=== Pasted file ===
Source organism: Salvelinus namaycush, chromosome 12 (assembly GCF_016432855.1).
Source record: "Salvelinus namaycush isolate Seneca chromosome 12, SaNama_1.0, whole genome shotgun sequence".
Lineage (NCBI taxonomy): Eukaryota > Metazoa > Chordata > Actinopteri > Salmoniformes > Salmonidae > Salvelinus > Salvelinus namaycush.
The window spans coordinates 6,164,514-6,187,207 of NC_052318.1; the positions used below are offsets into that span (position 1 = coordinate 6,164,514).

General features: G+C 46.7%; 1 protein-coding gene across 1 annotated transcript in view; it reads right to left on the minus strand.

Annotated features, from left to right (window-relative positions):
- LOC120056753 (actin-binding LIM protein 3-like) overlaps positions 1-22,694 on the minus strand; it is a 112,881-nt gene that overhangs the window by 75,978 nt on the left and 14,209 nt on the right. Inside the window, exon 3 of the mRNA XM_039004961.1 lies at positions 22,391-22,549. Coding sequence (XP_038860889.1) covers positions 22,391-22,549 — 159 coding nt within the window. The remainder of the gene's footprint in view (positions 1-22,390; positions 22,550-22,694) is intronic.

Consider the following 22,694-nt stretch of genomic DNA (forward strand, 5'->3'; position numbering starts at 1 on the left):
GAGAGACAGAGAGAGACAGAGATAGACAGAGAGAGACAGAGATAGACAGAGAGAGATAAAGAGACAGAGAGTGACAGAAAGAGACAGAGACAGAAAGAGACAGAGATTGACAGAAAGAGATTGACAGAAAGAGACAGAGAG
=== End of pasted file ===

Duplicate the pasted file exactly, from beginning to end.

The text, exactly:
Source organism: Salvelinus namaycush, chromosome 12 (assembly GCF_016432855.1).
Source record: "Salvelinus namaycush isolate Seneca chromosome 12, SaNama_1.0, whole genome shotgun sequence".
Lineage (NCBI taxonomy): Eukaryota > Metazoa > Chordata > Actinopteri > Salmoniformes > Salmonidae > Salvelinus > Salvelinus namaycush.
The window spans coordinates 6,164,514-6,187,207 of NC_052318.1; the positions used below are offsets into that span (position 1 = coordinate 6,164,514).

General features: G+C 46.7%; 1 protein-coding gene across 1 annotated transcript in view; it reads right to left on the minus strand.

Annotated features, from left to right (window-relative positions):
- LOC120056753 (actin-binding LIM protein 3-like) overlaps positions 1-22,694 on the minus strand; it is a 112,881-nt gene that overhangs the window by 75,978 nt on the left and 14,209 nt on the right. Inside the window, exon 3 of the mRNA XM_039004961.1 lies at positions 22,391-22,549. Coding sequence (XP_038860889.1) covers positions 22,391-22,549 — 159 coding nt within the window. The remainder of the gene's footprint in view (positions 1-22,390; positions 22,550-22,694) is intronic.

Consider the following 22,694-nt stretch of genomic DNA (forward strand, 5'->3'; position numbering starts at 1 on the left):
GAGAGACAGAGAGAGACAGAGATAGACAGAGAGAGACAGAGATAGACAGAGAGAGATAAAGAGACAGAGAGTGACAGAAAGAGACAGAGACAGAAAGAGACAGAGATTGACAGAAAGAGATTGACAGAAAGAGACAGAGAG